For a combination of epidemiological measures, AUCs tend to reach the plateau with less than 30 symptoms, particularly when baseline symptom correlations are closer to 0, i.e., symptoms are not statistically correlated. The maximal AUCs can be well approximated with baseline incidence, risk ratios, at-risk incidence, and baseline symptom correlations (adjusted R-squared > 0.71). The best sets of sensitivities and specificities also can be well approximated with these measures (adjusted R-squared > 0.69). However, in the real world, symptom incidence and risk ratios cannot be determined when the disease status cannot be precisely confirmed. We found that the three observable measures—overall symptom correlations, overall symptom incidence, and numbers of symptoms—do not well explain the AUC variances (adjusted R-squared = 0.03). When researchers are confident that the RRs are greater than 1 (AUCs increase with the numbers of symptoms), the observable measures explain the AUC variances even worse (adjusted R-squared = 0.02).

### Evidence-based recommendations?

A previous study has provided several recommendations for how to use age-related symptoms to diagnose a geriatric syndrome, frailty7. The first recommendation for using symptoms for frailty diagnosis was to explicitly select these symptoms based on their associations with health status7. The authors did not provide recommendations about selecting symptoms directly associated with frailty7. The second recommendation was to choose symptoms that become more prevalent with age7. The third recommendation was to choose symptoms that do not saturate early in the life stage (do not become very prevalent among the elderly)7. The fourth recommendation was to include symptoms developed from different systems7, for example, not to include only symptoms related to changes in cognition7. The last recommendation was to use the same frailty indices consisting of the same symptoms, when the indices are used in the same populations in different time points7. The authors thought different frailty indices often yield similar results in the same samples7. One additional recommendation was to use at least 30 to 40 symptoms to create frailty indices, since they claimed that using more symptoms leads to more precise estimates7.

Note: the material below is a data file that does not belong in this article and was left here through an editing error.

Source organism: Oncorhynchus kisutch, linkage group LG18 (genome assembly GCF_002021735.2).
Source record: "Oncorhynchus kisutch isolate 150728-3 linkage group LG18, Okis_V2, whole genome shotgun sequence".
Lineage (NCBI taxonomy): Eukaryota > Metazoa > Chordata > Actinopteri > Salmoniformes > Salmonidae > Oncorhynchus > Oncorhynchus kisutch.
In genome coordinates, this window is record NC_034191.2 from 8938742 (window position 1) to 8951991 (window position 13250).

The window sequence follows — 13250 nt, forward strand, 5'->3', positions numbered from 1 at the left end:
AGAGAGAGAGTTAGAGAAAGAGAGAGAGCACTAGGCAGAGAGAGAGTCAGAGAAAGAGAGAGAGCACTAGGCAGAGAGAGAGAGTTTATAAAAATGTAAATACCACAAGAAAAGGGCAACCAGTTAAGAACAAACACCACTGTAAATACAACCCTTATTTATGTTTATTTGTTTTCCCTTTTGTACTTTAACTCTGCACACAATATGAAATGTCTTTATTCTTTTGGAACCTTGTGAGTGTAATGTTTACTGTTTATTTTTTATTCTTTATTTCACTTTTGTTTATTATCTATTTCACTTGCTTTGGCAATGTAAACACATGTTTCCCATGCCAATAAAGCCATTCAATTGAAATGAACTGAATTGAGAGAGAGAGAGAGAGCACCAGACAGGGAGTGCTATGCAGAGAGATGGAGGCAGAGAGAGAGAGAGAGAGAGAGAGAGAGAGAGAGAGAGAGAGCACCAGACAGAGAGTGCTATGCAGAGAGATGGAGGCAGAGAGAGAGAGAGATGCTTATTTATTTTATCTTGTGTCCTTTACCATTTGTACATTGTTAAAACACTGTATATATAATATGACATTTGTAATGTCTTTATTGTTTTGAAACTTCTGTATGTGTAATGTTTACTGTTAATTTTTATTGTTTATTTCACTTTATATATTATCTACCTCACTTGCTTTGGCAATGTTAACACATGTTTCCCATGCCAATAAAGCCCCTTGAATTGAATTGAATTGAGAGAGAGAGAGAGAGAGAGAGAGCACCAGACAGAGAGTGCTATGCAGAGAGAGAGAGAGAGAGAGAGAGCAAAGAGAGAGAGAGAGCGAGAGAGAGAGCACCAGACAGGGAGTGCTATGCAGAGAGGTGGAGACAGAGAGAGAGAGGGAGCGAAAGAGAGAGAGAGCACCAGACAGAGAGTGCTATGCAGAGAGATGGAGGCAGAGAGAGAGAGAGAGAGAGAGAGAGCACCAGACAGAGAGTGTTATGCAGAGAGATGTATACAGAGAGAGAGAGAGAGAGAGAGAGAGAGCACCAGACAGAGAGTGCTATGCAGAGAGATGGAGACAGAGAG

No scientific evidence exists to support the first three above-mentioned recommendations7. In fact, these three recommendations are likely to contradict our findings. When symptoms were used to predict a disease not directly associated with them in our simulations, the diagnostic accuracy of the symptoms for the associated disease partly depended on the correlations between the associated disease and the disease that directly caused symptoms (Table 11). When health-related symptoms are chosen based on health status and used to predict frailty, the correlations between health status and frailty should be well determined to understand their role in the diagnostic accuracy of the health-related symptoms for frailty. The first recommendation failed to recognize that the diagnostic accuracy of the health-related symptoms for frailty diagnosis depends on the correlations between health status and frailty and their interaction terms with baseline symptom incidence, risk ratios, and baseline symptom correlations.

The second and third recommendations require the symptoms to also be associated with age7. In addition to being caused by frailty in theory, the symptoms used to predict frailty are required to be associated with both health status and age. This approach creates a causal network that is difficult to simulate due to the large number of epidemiological measures involved, including the associations between age, health status, and frailty (3 parameters), how they interact with the baseline incidence and risk ratios of symptoms (3 X 2 parameters), and many others. This complexity is beyond what our simulations could handle and thus further evidence to justify these recommendations would be required. However, to our knowledge, no clear evidence exists to support the hypothesized casual network associated with these two recommendations.